As the days shorten and the temperature drops, winter is now with us to signal the end of another year. Along with the excitement of the festive season, the news is full of concerns about the impact of the current economic situation and winter weather on the health and wellbeing of vulnerable people. For health and social care workers supporting people who live in their own homes, they will be even more aware of the potential risks associated with these factors. So my blog this month is looking at Keeping Safe, Keeping Warm and Keeping Well.
This past year has seen a number of distressing deaths as a result of house fires. With the pressure on household incomes and colder weather, the potential for taking risks increases. This may be caused by using inadequately serviced or unsafe appliances, or covering vents to try to reduce drafts. These are the kind of risks that could result in the build-up of potentially lethal gases.
Health and social care workers in residential and nursing homes, hospitals and day centres will be well used to regular fire practices. But what about workers who support people in their own home?
It is mandatory to attend regular fire training but who checks that smoke and carbon monoxide alarms are in place and working in each home? Who checks that batteries are changed regularly? Is there a fire evacuation plan in place?
The Fire Service will carry out a free Home Safety Check for anyone (including you!). They will also know if the person is eligible for a free smoke alarm. The check will identify any potential risks; explain how to reduce or prevent those risks and help the person make an escape plan.
You can find out more at http://www.fireservice.co.uk/safety/hfsc
Last winter started with relatively mild temperatures during December – no white Christmas again! That all changed in January 2013, with the start of a prolonged period of cold weather. March 2013 had the lowest average temperatures for that time of year since 1962 (2.6˚C). This resulted in a 29% increase in winter deaths in England and Wales (Office for National Statistics 2013), compared to winter 2011/12. More women than men died, and the majority of deaths were of those aged 75 and over.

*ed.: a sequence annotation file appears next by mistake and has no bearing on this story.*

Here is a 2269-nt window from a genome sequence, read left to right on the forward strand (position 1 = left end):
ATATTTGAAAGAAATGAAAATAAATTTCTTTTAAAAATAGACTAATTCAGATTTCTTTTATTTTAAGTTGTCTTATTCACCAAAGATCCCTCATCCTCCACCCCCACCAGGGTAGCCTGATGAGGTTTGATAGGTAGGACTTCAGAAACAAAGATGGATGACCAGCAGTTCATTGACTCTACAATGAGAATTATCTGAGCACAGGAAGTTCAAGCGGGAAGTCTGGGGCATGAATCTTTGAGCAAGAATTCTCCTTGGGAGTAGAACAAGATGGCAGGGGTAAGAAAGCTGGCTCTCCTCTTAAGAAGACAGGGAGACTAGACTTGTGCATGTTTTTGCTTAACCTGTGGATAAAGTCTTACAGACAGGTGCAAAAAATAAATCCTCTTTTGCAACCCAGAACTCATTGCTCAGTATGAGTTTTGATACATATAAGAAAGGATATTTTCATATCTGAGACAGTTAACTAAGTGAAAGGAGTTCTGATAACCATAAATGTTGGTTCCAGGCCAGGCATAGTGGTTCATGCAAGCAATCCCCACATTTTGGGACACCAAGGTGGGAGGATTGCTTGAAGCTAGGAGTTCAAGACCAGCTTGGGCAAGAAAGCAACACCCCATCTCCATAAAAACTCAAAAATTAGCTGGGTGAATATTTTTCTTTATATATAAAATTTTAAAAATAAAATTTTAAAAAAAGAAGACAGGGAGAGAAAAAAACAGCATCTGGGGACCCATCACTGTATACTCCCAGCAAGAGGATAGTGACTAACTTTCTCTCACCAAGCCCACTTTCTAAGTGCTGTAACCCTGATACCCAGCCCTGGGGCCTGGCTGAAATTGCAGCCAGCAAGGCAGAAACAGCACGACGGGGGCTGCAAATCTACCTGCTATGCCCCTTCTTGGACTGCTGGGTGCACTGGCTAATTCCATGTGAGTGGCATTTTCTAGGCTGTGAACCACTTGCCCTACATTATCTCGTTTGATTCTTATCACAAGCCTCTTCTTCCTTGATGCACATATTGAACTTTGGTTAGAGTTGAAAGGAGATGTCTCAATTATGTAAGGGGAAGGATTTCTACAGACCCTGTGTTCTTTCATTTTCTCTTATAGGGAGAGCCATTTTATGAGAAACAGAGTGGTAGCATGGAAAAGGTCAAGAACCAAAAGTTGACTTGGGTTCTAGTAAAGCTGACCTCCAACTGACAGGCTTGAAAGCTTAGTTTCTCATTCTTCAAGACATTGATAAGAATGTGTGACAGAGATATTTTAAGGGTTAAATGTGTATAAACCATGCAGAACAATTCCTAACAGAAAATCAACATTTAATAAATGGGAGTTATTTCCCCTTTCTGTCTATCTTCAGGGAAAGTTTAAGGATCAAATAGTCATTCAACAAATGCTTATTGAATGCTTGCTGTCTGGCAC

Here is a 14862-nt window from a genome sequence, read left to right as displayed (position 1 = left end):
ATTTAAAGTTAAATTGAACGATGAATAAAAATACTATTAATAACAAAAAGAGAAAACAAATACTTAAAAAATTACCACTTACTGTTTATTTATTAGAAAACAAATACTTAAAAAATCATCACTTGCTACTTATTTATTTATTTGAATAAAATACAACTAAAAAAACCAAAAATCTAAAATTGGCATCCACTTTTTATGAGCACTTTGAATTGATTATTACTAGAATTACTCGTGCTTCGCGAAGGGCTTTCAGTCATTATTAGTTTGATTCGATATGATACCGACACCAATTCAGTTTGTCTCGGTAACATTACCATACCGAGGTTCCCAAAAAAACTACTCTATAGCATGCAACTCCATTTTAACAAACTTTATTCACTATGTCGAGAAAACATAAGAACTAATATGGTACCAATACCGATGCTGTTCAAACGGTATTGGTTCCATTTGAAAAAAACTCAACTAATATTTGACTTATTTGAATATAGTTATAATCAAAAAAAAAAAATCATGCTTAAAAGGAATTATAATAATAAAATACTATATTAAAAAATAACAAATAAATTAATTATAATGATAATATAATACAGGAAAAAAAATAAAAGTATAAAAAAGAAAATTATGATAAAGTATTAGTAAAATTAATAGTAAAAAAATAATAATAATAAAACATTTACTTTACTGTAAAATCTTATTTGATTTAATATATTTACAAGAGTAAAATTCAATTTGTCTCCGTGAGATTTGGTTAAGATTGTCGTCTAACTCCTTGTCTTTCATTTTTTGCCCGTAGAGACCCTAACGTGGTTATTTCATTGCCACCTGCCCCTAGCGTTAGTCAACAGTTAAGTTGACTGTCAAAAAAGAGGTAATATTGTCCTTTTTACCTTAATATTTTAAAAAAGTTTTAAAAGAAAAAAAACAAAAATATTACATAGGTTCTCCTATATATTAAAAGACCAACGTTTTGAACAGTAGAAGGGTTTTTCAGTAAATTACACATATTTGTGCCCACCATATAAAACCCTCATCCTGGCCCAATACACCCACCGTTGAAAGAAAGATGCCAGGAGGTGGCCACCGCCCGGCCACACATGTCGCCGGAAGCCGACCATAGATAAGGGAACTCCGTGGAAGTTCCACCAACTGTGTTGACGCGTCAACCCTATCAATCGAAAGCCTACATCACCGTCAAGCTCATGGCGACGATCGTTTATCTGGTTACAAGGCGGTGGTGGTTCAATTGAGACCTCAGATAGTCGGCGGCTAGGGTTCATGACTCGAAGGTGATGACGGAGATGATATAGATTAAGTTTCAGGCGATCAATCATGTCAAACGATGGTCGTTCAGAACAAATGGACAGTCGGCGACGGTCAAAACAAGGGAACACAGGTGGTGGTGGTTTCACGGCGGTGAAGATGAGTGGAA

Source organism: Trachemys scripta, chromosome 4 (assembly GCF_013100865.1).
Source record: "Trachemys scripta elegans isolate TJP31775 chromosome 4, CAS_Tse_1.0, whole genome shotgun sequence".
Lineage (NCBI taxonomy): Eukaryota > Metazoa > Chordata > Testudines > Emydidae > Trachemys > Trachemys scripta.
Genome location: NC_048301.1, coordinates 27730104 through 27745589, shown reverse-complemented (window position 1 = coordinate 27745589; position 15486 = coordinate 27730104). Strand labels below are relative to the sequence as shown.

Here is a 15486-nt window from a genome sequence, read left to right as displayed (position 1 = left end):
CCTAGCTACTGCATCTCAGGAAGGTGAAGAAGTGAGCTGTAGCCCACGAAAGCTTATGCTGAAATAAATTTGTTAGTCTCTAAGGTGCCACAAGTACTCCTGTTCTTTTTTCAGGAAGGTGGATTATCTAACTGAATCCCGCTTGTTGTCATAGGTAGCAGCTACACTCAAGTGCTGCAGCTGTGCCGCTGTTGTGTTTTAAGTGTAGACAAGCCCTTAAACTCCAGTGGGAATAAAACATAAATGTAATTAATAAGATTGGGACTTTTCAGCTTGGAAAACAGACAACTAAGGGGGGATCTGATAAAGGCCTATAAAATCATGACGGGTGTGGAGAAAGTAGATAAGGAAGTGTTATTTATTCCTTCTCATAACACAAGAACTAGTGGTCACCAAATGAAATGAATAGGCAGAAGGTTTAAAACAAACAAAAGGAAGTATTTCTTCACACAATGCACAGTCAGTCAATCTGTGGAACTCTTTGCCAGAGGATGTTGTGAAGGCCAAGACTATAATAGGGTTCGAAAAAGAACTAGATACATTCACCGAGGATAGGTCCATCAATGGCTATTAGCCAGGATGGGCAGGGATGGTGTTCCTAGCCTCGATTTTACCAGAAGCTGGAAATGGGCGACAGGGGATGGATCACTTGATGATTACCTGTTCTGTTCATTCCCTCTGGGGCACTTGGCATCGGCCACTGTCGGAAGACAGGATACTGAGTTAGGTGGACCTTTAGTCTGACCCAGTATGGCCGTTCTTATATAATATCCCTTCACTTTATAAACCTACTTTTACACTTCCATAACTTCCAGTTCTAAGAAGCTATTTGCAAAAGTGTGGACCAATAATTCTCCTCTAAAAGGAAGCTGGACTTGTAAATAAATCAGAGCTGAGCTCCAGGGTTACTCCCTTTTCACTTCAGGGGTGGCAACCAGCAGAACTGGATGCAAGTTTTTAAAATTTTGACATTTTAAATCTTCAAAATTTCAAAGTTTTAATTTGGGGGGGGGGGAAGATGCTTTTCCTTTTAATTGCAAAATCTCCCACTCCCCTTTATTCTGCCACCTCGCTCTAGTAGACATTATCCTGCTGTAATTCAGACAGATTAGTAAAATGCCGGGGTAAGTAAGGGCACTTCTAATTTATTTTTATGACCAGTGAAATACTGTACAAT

The underlying causes of death were related to respiratory diseases, dementia and Alzheimer’s Disease, circulatory diseases, injury (e.g. accidental falls) and poisoning.
Older people are particularly vulnerable as they often have a number of long-term health conditions. The majority of older people still live in their own homes with a fixed income, and may be finding it increasingly difficult to manage their household budget while keeping their home warm and eating well. It is important to encourage people to move about as much as possible, to wrap up warmly when in the house, as well as when venturing outside.
Relatives often struggle to think of presents for older people so perhaps suggest something like the hand and feet warmers used by walkers and hikers. These can provide warmth for up to 8 hours, and are cheap and easy to use (available at outdoor activities shops or online). They are also really useful when people are out and about, especially if they are sitting in a wheelchair where they can quickly get chilled. You can also get heat holding socks!
For more advice and a downloadable booklet about keeping warm and well visit:
Last December I wrote about the importance of good hygiene and food safety to avoid one of the winter ‘nasties’ – Norovirus. So far this winter outbreaks in hospitals are lower than the seasonal averages, but winter has only just started and so it pays to be vigilant.
Making sure the people you support have received the flu and pneumonia vaccines, if they are eligible, and, if they live at home, have the basic first aid kit to manage minor ailments, are all good preventative measures to promote wellbeing.
NHS Choices has good advice about the 10 most common winter illnesses – find out more at http://www.nhs.uk/Livewell/winterhealth/Pages/Winterhealthrisks.aspx.
This time of year will bring mixed emotions for many people. For many it means seeing family and friends and spending time together, while for others being surrounded by ‘festive spirit and good cheer’ only reinforces their aloneness and loneliness. Loneliness has recently been highlighted as a major feature of many older people’s lives, and for the detrimental effect it has on their mental and physical wellbeing.
The Silver Line has recently been launched in response to this and provides a confidential helpline (0800 4 70 80 90) for information, friendship and advice for older people – 24 hours a day 365 days of the year. Find out more at: http://www.thesilverline.org.uk/
I hope you have found this month’s blog useful. I would encourage you to share the information with your colleagues, the people you support and anyone you come into contact with in your day-to-day life. You could make the difference to someone’s life, this year or next …
Best wishes for the festive season! Remember to keep safe, keep warm and keep well…